Apropos of the edit 'Hiking farm returns' (FE, April 29), India, by virtue of its diversity and size of demography and geography, cannot be subjected to an one-size-fits-all approach. Minimum support prices, for specific crops, help augment farm income and help the primary service sector increase their income, resulting in a healthy churn of income from top levels of the economy. It is not possible to completely do away with minimum support prices as they continue to be a sort of fallback measure for farmers who have to weather uncertainties ranging from climate and water to government policies and middlemen. While the emphasis on increased yields is welcome, we cannot compromise on soil fertility at the same time. We need to increase our yield undoubtedly, spread the roots of Green Revolution far and wide, as has been successfully done in some North-Eastern states. But excessive use of fertilisers has been proven to damage soil fertilty and contribute to failing of crops. That said, providing better irrigation facilities is more likely to help farmers, especially in the rain-fed areas which are also home to some cash crops. Rising farm incomes will lead to integration of better technology and know-how in agricultural practices. The government should continue with MSPs while boosting increased yields so as to maintain the precarious balance. One major concern here is the increased giving away of agricultural land for commercial uses, something which needs to be debated because if left unchecked, it will emerge as a serious trouble spot in the future.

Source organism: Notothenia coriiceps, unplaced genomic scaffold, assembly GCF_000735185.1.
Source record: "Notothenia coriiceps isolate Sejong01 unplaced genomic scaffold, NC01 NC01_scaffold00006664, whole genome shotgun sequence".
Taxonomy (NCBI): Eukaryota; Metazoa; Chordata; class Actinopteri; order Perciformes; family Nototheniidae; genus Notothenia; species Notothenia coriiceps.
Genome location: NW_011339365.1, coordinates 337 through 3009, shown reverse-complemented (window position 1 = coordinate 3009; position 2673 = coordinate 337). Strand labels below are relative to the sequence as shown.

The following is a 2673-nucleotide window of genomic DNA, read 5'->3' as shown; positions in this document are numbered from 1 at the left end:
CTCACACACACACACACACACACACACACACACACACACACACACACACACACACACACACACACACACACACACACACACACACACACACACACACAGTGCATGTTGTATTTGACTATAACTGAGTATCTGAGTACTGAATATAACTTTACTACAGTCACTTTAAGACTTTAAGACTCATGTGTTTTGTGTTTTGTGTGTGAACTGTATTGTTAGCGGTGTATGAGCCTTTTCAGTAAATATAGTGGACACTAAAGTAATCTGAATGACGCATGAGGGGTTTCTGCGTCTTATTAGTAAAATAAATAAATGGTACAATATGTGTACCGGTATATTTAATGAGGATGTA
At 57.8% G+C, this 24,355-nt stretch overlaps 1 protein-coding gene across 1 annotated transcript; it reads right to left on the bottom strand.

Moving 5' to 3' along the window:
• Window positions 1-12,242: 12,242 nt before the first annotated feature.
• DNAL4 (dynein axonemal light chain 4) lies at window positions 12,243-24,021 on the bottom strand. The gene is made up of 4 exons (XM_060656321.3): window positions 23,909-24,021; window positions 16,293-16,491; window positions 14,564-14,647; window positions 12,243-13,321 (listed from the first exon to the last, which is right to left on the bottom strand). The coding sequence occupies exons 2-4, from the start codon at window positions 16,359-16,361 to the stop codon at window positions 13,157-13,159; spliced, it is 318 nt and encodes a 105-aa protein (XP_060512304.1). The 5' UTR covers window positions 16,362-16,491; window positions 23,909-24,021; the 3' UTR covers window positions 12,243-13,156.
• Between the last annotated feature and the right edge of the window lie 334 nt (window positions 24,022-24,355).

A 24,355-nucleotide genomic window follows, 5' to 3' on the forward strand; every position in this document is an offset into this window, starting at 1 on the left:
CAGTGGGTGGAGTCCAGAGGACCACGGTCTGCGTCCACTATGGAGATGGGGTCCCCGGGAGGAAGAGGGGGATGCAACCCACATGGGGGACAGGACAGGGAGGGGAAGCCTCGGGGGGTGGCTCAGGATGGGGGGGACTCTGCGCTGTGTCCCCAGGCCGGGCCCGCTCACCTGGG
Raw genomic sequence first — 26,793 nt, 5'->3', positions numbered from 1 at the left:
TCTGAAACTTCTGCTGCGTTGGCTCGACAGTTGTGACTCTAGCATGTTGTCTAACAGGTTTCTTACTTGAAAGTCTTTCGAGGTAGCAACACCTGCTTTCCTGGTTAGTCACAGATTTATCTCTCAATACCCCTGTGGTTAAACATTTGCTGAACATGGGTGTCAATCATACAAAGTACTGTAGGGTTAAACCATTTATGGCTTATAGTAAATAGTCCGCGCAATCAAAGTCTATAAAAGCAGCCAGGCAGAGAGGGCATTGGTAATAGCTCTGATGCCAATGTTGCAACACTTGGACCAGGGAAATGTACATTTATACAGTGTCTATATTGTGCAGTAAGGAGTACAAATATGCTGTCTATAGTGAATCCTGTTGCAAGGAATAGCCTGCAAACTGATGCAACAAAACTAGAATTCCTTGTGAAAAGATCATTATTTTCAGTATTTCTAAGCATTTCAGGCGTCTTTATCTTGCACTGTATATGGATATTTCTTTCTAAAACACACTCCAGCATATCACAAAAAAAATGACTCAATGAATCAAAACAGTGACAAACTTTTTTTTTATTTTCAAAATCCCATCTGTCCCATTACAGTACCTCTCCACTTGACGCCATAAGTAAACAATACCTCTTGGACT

Gaurav Gupta, Delhi